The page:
In order to show the results for either side of a panel modelled with plate elements you should rotate the model to see whichever side you are interested in. Some contour diagrams will be the same on both sides (eg. bending moments) and others will be different on each side (eg. membrane stresses). If you want to see the results for one side regardless of which side you are looking at then you can select "Top face only" or "Bottom face only" in the contour button menu or in the "Display side" field. For example, if you want to show the contour for the bottom face while looking from a plan (top) viewpoint then you could select "Bottom face only". Note that the "top" face is defined as being on the side of the positive local z-axis of a plate element. This means that if the local z-axes for your plate elements are pointing downwards then the "top" face will actually be at the bottom and the "bottom" face will actually be on top.
If you wish to display the full range of contour values, ensure that the "Full range" option is ticked. If not, you can "zoom in" on a particular range of contour values by unticking the "Full range" option and specifying upper and lower limits. Values that fall within the upper and lower limits will be colored depending on where they fall within the specified color spectrum, and any values that fall outside the limits will be given the same color as values that fall on the upper and lower limits. If you find that the contour diagram is predominantly showing the "middle" color, you may be able to display more color detail by setting a narrower contour range.
The colors in a contour diagram can be changed by double-clicking any of the three color icons and then selecting the desired color, or by clicking the "Color Picker" button.
Each plate can be labelled with its contour value if desired.
The contour levels is the number of color steps used if smoothing is turned on and continuous smoothing is off. The contour levels setting also controls how many colors are shown in the contour legend, even if smoothing is turned off or continuous smoothing is on.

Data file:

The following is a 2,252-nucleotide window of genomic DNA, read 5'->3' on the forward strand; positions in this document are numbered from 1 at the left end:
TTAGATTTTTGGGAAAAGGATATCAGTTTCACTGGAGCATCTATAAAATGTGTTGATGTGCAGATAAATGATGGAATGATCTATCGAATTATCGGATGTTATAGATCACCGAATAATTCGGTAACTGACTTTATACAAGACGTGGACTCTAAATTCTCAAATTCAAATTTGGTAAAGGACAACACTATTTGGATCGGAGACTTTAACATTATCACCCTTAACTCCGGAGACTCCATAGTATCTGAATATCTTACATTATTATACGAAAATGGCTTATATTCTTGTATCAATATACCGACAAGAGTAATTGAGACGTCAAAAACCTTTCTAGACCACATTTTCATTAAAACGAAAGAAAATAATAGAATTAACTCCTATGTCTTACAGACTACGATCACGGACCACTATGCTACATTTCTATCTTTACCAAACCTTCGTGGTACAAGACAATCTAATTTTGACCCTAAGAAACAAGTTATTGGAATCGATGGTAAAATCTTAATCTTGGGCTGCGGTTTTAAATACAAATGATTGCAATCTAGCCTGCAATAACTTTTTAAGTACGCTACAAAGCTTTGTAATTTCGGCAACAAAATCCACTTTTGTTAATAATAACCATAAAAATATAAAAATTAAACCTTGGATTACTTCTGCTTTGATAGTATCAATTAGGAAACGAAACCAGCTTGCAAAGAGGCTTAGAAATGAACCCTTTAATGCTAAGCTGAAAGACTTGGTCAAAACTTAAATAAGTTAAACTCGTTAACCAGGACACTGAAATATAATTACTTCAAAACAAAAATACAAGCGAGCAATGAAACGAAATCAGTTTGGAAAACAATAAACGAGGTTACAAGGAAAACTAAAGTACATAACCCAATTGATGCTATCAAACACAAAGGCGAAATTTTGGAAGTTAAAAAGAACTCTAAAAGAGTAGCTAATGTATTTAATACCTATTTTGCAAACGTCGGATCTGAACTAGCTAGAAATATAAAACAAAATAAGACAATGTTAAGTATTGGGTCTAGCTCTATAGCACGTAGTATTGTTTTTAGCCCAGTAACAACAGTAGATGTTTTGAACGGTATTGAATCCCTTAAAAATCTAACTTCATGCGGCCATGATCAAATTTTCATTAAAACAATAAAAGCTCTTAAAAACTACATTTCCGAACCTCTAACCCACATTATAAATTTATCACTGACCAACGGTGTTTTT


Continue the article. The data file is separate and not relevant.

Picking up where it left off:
Value based transparency
If the maximum or minimum stresses, forces or moments in a plate contour are hard to see then value based transparency can help by making the colors at one end of the contour range opaque and the colors at the other end of the range transparent, with a linear or logarithmic distribution in-between. A logarithmic distribution simply makes the effect more dramatic than a linear distribution. Note that value based transparency for plate contours has no effect when in wireframe rendering mode.
In the following example you can see that there are small areas of high stress shown in red, however some of them are difficult to see because they occupy a small area or are hidden behind other plates.
By turning on value based transparency with the maximums opaque they become much easier to see as you can see below.
Note that if value based transparency is turned on then general contouring transparency will have no effect.
Principal stress vectors
Stress vectors that show the stress flow throughout a slab or wall can be included with the major and minor principal stress contour diagrams. Stress vectors indicate the magnitude of the stress (via the length of the vector), the direction (via the direction of the vector) and the sign of the stress (via the arrow heads on the vector), where <==> represents tension and >==< represents compression. You can change the length of the vectors by rotating the mouse scrollwheel while holding down the V key.
If you have the reinforced concrete slab design module then reinforcement along the local X and Y directions can be designed and shown as a contour diagram. The reinforcement calculations are based on the settings in the "Reinforcement Contour and Punching Shear Options" form which can be accessed via the "Reinforcement Contour Options" menu item. The settings in the form are explained in more detail in "Finite element method".